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Tuesday, March 1, 2011

Study calls for greater public awareness of sexual assault

CONCORD – Public misperceptions about rape make criminal prosecution of sexual assault a near impossibility.

Victims have to overcome assumptions about their credibility and the usual lack of forensic evidence when reporting a criminal complaint.

That finding and several other assessments of the criminal justice system highlight a study released Monday about sexual assault of adult women in New Hampshire.

Comprised of interviews with police officers, prosecutors, victim advocates and nurses, the study examined how those professionals handle sexual assault cases. The findings led the study’s authors to call for greater public awareness of sexual assault and a more coordinated response that best serves victims.

“Deep inside, people still think, ‘What did she do wrong to be sexually assaulted?’” said Grace Mattern, executive director of the New Hampshire Coalition Against Domestic and Sexual Violence.

People tend to think of rape only as a surprise, knife-point assault on a morally upright woman, the study said. But in reality, most sexual assaults were committed by men known to the victim, the study said.

Even people who express a full understanding of rape later reveal they don’t truly recognize sexual assault when they ask why a victim wore certain clothing or question her credibility because she had a few drinks before the crime, Mattern said.

“It’s never the victim’s fault, regardless of how much she drank, what she wore or what celebrity’s house she went to late at night,” she said. Regardless of circumstance, nonconsensual sex is assault, she added.

Mattern, who helped conduct the study, said that not only does the general public need to change its perception of sexual assault but police officers and prosecutors also need to reshape their attitudes.

Police officers tend to consider sexual assault claims to be false, and place the onus on victims to prove they were victimized, Mattern said.

Prosecutors hesitate to forward cases because they believe they don’t have enough forensic evidence, and think they can’t convince jurors a crime was committed, she said. (More often than not, physical evidence is lacking, and if there is any, the alleged perpetrator will claim that sex was consensual, Mattern said.)

The perspectives of those in law enforcement illustrate how most people who handle sexual assault cases consider the criminal justice system broken. Victim advocates, medical professionals and law enforcement all agree that a new approach is needed, the study said.

The study – conducted by 11 researchers for the Governor’s Commission on Domestic and Sexual Violence – found that only 13 of 344 alleged perpetrators of sexual assault were known to be convicted or had entered a guilty plea in 2006, the most recent year statewide information was available.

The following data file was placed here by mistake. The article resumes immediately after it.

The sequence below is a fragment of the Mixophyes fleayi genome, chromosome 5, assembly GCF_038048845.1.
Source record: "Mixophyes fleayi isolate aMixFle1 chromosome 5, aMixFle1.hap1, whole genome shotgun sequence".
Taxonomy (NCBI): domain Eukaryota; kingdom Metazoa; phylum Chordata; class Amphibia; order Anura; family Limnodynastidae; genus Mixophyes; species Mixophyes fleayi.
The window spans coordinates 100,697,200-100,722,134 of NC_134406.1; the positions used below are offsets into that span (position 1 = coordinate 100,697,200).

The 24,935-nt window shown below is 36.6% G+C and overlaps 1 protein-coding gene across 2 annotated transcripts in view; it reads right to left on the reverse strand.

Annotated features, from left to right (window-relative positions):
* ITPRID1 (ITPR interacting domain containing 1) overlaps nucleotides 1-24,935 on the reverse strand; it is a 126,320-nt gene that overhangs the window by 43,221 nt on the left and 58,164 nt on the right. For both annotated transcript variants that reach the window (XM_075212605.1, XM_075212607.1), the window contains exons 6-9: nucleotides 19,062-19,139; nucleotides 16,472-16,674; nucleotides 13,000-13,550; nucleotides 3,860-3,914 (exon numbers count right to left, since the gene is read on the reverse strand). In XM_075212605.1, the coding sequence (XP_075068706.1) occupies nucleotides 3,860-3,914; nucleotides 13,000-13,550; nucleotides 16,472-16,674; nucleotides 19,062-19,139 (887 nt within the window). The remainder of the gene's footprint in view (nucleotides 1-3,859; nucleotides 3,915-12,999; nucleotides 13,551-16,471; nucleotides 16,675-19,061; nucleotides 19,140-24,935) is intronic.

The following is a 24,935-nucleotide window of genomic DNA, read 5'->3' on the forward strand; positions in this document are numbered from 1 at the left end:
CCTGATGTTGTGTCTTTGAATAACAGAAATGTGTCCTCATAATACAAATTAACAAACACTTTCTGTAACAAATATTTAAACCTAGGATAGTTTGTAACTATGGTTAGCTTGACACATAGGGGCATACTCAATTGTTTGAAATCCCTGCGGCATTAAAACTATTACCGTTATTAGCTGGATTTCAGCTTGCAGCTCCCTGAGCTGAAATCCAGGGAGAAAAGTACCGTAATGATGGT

Of the 344 assaults, 80 offenders were charged, 193 cases were closed or suspended and 71 had unknown outcomes.

The study also found that the collection of data on sexual assault needs marked improvement. New Hampshire lacks a consistent means of tracking adult female sex assault cases through the criminal justice system, the report said.

The chief concern of the report’s authors was that people treat sexual assault victims differently than they do the victims of other crimes.

It is not a law for a victim to report a sexual assault, so police and prosecutors are handling far fewer cases than they should, said Kathy Kimball, a former state police officer who is now leading a state effort to improve the handling of assaults.

Experts know there is a disparity because crisis centers handle more sexual assault reports than law enforcement does, Kimball said.

Because they’re not compelled by law, victims are reluctant to come forward because of the many hurdles they face, she said.

“There can be great fear, and a lot of coercion” by the perpetrator, Kimball said. “There’s a lot of shame. Victims blame themselves for what happened. But they still need help.”

Once attitudes change about sexual assault, than prosecutions will occur more frequently, Kimball and Mattern said.

The campaign to change public perception will take time, but it’s already starting among those who handle assault cases, Mattern said.

With state funding, Kimball has helped organize sexual assault resource teams, or SARTs, in the state’s 10 counties.

Police, prosecutors, advocates and nurses are sharing experiences and ideas in each county with the goal of improving their response to sexual assault reports, she said.

They will come to realize that departments and agencies need to be less territorial and instead work together to recognize what helps a victim in each case, Kimball said.

The SARTs will also share new insight and approaches with their colleagues, exponentially improving the systematic handling of sexual assault cases, Mattern said.

The full report can be read on the website of New Hampshire Coalition Against Domestic and Sexual Violence:

Albert McKeon can be reached at 594-5832 or